It was one of those great moments I'll never forget.
Afterwards when she was old enough to be released I could go out into the garden and call and sure enough, in a minute or two, she would show up all excited and I'd give her a treat.
Mating activities gradually took the place of her human family, as it should be, and we believe she went on to a very happy life.
The point of this long post - talk to your kids, even the feathered ones. It pays off in the end!

Thanks again for the story!

5/18/2006  
Anonymous Anonymous said...

Thank you for this. Totally cool on you. I've had to feed baby birds too and what you are doing is wonderful. Thank you for caring.

5/19/2006  
Blogger shanerae said...

As I said on the HuffPo blog, bless you Dr Rost for doing what far too few people in this world take the time to do : CARE.
Every life is precious.
2 winters ago, I found a pigeon wandering in the middle of a busy street near my office downtown. It was freezing cold, snowy and it was only a matter of time before that pigeon was run over by some hurried - and uncaring -driver. Unlike your wee one, this pigeon was all grown up.
I ran into the street and scooped him up. I looked around for some safe harbour for him and all I could see was a church nearby. (If you knew me, at this point you would start to laugh but hey...) and funny enough it happened to be St. Francis (patron saint of animals). I ran in there with my bundle. A woman who worked at the church helped me find a little box for the little one to rest in, he warmed up for awhile and we debated what to do. He seemed fine, perhaps cold or stunned but he was also not able to fly. Calls placed to a vet resulted in a response that if he were brought in, he would be euthanized automatically. We could not find a rehab place nearby that was even open!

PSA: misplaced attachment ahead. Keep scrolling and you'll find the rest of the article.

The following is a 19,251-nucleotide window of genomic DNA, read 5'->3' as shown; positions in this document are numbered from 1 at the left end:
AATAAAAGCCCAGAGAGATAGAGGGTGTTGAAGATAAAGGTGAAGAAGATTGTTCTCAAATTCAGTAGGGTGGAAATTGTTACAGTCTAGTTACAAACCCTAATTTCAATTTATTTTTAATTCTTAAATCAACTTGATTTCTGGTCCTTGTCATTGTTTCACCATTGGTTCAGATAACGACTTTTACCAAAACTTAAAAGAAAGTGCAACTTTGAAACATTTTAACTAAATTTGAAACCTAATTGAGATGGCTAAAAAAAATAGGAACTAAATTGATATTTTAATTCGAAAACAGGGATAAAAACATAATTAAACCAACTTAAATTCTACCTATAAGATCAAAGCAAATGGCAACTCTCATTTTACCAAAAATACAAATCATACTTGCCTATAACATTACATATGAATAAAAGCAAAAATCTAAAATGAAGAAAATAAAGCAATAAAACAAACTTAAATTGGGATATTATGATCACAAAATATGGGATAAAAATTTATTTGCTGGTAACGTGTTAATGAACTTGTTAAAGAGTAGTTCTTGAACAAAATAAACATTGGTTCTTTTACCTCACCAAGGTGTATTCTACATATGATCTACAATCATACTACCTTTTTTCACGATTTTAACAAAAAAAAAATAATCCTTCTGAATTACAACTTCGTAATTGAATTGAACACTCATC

As we debated what to do, some 30 minutes having gone by (also on my lunch hour) the pigeon started to jump around a bit.
We took him back outside and I held him for awhile, talking to him and petting him. He allowed himself to be cuddled. And then he just took off.....and flew away. I beleive he thanked me by letting me cuddle him and taking that extra minute of warmth.
I'm an atheist, but when that nun from the church asked St Francis to bless him as he flew away, I gotta tell you, I started to cry.
All animals everywhere deserve compassion and respect, they are all just trying to survive, like we are.
Bless you for being one of the people who take the time to give of your heart to those who can't thank you verbally.

5/24/2006